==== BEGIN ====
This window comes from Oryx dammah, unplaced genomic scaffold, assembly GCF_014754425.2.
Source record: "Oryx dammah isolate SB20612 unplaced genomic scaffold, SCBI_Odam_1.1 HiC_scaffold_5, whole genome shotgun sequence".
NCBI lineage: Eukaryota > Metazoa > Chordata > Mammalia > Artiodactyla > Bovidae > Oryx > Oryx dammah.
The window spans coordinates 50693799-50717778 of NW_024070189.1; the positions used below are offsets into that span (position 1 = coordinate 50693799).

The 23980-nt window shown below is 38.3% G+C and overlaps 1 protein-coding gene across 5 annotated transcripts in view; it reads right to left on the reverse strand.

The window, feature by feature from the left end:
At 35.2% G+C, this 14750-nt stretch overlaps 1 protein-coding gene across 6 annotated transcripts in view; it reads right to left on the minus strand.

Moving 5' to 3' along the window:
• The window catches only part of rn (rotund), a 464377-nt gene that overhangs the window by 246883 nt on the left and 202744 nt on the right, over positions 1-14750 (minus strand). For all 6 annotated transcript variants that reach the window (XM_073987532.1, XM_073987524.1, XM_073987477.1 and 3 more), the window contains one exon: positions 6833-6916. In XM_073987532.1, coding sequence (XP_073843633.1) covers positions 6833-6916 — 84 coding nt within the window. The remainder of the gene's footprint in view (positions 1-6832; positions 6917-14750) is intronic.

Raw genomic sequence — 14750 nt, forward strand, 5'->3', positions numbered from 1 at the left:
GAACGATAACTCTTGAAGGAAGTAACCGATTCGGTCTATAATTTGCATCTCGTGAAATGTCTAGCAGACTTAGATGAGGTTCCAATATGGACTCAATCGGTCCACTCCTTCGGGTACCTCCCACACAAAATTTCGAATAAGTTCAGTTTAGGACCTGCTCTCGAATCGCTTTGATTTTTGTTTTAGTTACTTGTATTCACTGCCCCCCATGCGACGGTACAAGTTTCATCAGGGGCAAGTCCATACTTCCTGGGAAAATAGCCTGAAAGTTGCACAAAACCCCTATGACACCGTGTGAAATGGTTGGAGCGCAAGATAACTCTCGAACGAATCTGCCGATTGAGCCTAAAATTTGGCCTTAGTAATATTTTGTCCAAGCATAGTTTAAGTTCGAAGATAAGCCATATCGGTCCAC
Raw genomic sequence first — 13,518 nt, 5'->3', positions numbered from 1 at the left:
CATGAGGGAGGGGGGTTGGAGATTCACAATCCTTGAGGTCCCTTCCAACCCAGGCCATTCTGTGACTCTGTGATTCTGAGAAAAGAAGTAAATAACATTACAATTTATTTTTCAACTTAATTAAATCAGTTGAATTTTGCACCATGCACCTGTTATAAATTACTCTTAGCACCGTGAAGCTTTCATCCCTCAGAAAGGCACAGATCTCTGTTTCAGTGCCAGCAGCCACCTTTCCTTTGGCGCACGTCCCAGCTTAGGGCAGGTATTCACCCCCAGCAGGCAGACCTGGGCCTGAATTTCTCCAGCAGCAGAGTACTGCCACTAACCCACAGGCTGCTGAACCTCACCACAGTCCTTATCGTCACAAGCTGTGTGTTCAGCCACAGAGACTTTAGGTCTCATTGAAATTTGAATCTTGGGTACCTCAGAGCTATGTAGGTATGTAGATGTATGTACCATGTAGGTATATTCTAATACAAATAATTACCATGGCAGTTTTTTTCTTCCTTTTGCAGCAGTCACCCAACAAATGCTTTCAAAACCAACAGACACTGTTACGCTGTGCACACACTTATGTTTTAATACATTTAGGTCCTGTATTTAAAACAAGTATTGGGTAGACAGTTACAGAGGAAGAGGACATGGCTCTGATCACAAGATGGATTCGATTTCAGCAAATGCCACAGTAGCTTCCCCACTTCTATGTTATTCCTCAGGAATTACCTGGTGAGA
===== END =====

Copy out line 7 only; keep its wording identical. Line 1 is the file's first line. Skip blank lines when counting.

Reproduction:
At 35.2% G+C, this 14750-nt stretch overlaps 1 protein-coding gene across 6 annotated transcripts in view; it reads right to left on the minus strand.